Carbon Monoxide Injuries: Exposure at Home & the Workplace

Carbon monoxide (CO) poisoning occurs when carbon monoxide builds up in the bloodstream following acute exposure. When there is an excess of carbon monoxide in the air the body replaces oxygen in red blood cells with carbon monoxide, quickly leading to serious tissue damage, neurological health issues or even death.

Carbon Monoxide is a colorless, odorless, tasteless gas produced by burning gas, wood, propane, charcoal or other fuel. Improperly ventilated appliances and engines, particularly in enclosed spaces, may allow carbon monoxide to build up to dangerous levels and cause harm to homeowners or employees.

Exposure to carbon monoxide (CO) may be due to the negligence of a small engine operator, defective gas detectors, or workplace management failing to properly ventilate a workspace that has one or more engines running. Employees may fall ill due to toxic exposure, and although most cases of carbon monoxide injuries and poisoning are mild, some serious complications may result.

Joe Lyon is a highly-rated Cincinnati, Ohio Toxic Tort and Personal Injury Attorney, representing plaintiffs nationwide in a wide variety of civil litigation claims.

Symptoms of Carbon Monoxide Poisoning

Some people exposed to CO may feel as if they have the flu, but without a fever. If multiple people in the same building have the same symptoms, CO poisoning should be suspected and all gas cooking and heating appliances should be turned off, all windows opened, and safety authorities notified.

The longer individuals are exposed to carbon monoxide, the more severe the symptoms. Within the first few hours of exposure, a person may experience the following:

  • Memory problems
  • Dull headache
  • Weakness
  • Dizziness
  • Nausea
  • Vomiting
  • Shortness of breath
  • Confusion
  • Blurred vision
  • Loss of consciousness

Usually the symptoms are mild, and there is a full recovery if exposure to the gas is identified and stopped. However, symptoms may occur much later after inhaling CO gas, including:

  • Confusion
  • Memory problems
  • Coordination difficulties
    Severe CO gas poisoning may cause long-term health problems that may include:
  • Heart damage (coronary heart disease)
  • Brain damage—acute carbon monoxide poisoning may result in irreversible neurological effects like a progressive worsening of memory and concentration. Rare cases of CO poisoning have been linked with the symptoms of Parkinson’s disease.
  • Urinary incontinence
  • Carbon monoxide exposure can be dangerous during pregnancy for both the mother and the developing fetus. Pregnant women and babies are more susceptible.

Potential Sources of Carbon Monoxide Exposure

If household appliances are well-serviced and used safely, they should produce only negligible quantities of gas. Failing to service old appliances may lead to a higher risk of CO exposure. Appliances such as gas fireplaces, boilers, central heating systems, water heaters, and gas cookers may be possible sources of carbon monoxide. Other sources may include the following:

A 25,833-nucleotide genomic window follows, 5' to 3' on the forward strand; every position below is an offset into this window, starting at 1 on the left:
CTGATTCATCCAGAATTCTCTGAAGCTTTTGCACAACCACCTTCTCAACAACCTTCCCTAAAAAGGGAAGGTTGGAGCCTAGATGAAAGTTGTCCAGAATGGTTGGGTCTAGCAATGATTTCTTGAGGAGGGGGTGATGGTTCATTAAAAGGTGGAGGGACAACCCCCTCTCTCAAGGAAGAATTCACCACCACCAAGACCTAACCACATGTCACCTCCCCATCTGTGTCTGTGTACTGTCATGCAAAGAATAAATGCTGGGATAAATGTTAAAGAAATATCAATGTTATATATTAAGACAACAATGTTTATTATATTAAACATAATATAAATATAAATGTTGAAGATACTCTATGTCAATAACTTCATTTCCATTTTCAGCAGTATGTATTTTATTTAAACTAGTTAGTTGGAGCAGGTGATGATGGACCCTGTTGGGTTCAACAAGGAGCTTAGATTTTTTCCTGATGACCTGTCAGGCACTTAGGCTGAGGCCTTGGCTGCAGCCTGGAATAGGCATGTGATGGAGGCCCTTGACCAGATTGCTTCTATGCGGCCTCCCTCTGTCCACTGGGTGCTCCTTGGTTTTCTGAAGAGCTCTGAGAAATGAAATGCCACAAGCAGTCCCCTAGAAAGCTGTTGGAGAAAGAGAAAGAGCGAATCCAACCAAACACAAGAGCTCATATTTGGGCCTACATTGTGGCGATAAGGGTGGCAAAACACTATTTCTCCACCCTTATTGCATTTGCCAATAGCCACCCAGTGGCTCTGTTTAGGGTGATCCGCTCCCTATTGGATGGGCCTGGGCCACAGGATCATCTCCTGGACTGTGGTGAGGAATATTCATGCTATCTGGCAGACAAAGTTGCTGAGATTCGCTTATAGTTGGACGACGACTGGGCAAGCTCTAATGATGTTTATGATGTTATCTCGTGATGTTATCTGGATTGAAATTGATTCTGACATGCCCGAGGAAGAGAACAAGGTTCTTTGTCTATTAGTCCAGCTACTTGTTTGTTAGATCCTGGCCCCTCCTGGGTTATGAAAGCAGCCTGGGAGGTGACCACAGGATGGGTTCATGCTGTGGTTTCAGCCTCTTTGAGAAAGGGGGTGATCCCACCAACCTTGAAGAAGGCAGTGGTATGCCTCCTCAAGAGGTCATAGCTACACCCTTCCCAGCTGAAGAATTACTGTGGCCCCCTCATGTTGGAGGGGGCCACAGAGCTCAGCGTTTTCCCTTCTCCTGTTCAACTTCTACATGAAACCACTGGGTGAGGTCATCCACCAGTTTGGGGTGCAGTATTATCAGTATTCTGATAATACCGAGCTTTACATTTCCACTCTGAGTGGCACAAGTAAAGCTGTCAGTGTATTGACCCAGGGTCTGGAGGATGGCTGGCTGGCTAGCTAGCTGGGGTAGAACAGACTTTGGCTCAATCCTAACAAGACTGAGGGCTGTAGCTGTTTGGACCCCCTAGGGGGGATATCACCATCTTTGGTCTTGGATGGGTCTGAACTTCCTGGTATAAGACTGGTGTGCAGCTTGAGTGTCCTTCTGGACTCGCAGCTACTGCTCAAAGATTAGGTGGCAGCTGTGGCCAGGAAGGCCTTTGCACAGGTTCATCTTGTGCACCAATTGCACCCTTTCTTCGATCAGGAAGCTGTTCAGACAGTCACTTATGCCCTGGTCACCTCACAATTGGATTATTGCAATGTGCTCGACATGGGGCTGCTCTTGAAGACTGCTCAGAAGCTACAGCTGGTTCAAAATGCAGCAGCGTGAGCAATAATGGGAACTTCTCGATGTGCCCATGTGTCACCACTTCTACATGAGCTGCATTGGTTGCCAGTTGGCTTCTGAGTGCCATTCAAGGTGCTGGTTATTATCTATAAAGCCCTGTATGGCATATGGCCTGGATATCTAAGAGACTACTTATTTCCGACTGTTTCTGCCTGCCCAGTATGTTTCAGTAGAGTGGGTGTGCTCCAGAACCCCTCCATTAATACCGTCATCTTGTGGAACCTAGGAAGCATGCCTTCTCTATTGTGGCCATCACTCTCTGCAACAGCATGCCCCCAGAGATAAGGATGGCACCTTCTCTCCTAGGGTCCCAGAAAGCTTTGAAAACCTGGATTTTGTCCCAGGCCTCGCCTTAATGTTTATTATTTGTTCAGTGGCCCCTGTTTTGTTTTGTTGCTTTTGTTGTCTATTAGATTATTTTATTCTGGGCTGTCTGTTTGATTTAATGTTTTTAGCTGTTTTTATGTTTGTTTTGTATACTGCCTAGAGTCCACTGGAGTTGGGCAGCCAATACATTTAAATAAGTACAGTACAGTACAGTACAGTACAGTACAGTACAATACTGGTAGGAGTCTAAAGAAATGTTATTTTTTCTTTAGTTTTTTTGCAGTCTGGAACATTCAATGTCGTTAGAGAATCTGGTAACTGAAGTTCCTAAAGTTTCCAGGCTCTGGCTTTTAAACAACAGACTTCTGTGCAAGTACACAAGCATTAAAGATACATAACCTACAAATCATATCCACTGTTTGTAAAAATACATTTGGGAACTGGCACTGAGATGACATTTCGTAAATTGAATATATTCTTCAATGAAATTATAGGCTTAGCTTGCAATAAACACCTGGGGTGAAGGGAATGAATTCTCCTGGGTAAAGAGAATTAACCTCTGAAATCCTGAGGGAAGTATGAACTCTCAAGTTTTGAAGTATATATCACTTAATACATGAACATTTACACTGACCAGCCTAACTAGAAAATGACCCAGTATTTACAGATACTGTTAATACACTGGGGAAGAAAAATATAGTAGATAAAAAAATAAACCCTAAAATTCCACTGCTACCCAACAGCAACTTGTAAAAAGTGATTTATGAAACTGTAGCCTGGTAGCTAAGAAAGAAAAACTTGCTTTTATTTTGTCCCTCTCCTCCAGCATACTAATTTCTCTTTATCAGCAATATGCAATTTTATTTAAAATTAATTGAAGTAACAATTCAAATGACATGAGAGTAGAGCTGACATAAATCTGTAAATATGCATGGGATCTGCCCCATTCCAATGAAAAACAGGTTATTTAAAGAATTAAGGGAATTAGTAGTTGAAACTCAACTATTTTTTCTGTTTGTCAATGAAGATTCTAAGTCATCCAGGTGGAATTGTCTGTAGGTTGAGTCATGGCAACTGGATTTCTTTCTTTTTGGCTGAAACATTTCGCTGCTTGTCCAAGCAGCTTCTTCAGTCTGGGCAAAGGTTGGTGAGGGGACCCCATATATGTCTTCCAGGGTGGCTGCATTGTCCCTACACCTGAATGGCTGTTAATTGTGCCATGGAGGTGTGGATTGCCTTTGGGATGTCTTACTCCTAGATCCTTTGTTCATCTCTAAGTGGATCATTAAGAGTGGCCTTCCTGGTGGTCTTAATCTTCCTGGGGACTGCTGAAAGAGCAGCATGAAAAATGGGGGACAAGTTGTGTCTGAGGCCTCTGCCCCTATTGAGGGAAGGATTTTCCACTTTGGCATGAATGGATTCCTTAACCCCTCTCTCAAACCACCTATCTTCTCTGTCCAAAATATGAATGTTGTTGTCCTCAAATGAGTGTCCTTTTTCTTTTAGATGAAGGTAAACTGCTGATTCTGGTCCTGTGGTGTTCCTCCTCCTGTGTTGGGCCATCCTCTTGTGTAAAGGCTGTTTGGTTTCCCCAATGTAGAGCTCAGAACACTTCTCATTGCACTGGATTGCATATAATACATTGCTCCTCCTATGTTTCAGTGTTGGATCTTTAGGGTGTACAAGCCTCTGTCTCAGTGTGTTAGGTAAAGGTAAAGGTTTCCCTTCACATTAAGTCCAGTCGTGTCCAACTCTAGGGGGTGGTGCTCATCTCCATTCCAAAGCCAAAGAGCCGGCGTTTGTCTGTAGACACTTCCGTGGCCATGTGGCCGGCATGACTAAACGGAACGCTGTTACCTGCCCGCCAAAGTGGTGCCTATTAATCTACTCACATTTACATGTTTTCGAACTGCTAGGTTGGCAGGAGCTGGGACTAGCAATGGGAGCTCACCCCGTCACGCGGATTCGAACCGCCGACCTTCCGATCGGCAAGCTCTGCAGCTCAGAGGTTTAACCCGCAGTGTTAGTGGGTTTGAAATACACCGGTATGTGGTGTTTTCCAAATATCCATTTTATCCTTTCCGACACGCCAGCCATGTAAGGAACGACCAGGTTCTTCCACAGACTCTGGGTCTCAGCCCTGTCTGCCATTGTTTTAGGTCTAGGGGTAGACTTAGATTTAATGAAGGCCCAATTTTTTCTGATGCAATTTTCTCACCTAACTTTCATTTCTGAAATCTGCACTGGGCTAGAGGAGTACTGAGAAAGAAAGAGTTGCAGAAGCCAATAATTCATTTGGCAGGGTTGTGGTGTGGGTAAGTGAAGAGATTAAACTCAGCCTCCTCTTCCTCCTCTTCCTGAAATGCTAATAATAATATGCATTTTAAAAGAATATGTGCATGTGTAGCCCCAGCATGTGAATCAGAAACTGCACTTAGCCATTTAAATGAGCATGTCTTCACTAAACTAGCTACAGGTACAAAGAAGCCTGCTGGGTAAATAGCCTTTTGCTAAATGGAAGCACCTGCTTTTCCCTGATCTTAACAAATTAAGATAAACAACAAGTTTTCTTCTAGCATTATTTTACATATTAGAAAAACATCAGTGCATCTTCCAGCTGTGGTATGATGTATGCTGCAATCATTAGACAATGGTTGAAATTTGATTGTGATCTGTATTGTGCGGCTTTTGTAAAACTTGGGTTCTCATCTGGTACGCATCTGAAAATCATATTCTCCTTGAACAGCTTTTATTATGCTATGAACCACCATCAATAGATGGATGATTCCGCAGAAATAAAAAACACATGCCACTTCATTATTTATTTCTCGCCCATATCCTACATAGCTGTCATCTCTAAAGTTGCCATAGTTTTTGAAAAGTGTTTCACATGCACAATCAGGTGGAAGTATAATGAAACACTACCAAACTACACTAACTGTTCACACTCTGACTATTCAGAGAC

• Running car engines in enclosed spaces—leaving a car in a closed garage with its engine running can produce deadly amounts of CO within 10 minutes.
  • Generators and propulsion engines on houseboats
  • Other vehicle exhausts
  • Fuel burning furnaces
  • Coal burning power plants
  • Small gasoline engines
  • Portable generators
  • Gas Grills
  • Fire places
  • Charcoal grills
  • Marine engines
  • Forklifts
  • Propane-powered heaters
  • Gas water heaters
  • Kerosene heaters
  • Blocked flues and chimneys
  • Fumes from paint removers and cleaning fluids

Ohio Carbon Monoxide Injuries

To keep a safe household or workplace, it is important to be aware of the dangers of carbon monoxide poisoning. The U.S. Centers for Disease Control and Prevention (CDC) has offered some basic guidelines to prevent CO gas leakage to protect homeowners and workers. The following can help reduce the risks associated with CO exposure:

  • Keep gas appliances in good working order, and use them safely
  • Do not operate gasoline-powered engines or tools inside buildings or in partially enclosed areas
  • Do not use gas ranges or ovens for heating purposes
  • Make sure all rooms of a house or workplace are well-ventilated and that vents are unobstructed
  • Have chimneys and flues regularly swept
  • Wear a mask when using products that contain methylene chloride—methylene chloride turns into CO when it is inhaled
  • Do not leave gasoline-powered motors running in a garage (motorbikes, cars, or lawn mowers)
  • Do not use charcoal on an indoor barbecue
  • Do not use a generator within 20 feet of a window, door or air intake
  • Service motor exhaust pipes on a motor vehicle regularly
  • Install and maintain carbon monoxide alarms at home and workplaces

If you or a loved one has suffered from Carbon Monoxide injuries or Poisoning at home or the workplace, and have questions about the legal remedies available to improve quality of life and medical care, contact The Lyon Firm at (800) 513-2403. You will speak directly with Mr. Lyon, and he will help you answer critical questions regarding Carbon monoxide injuries.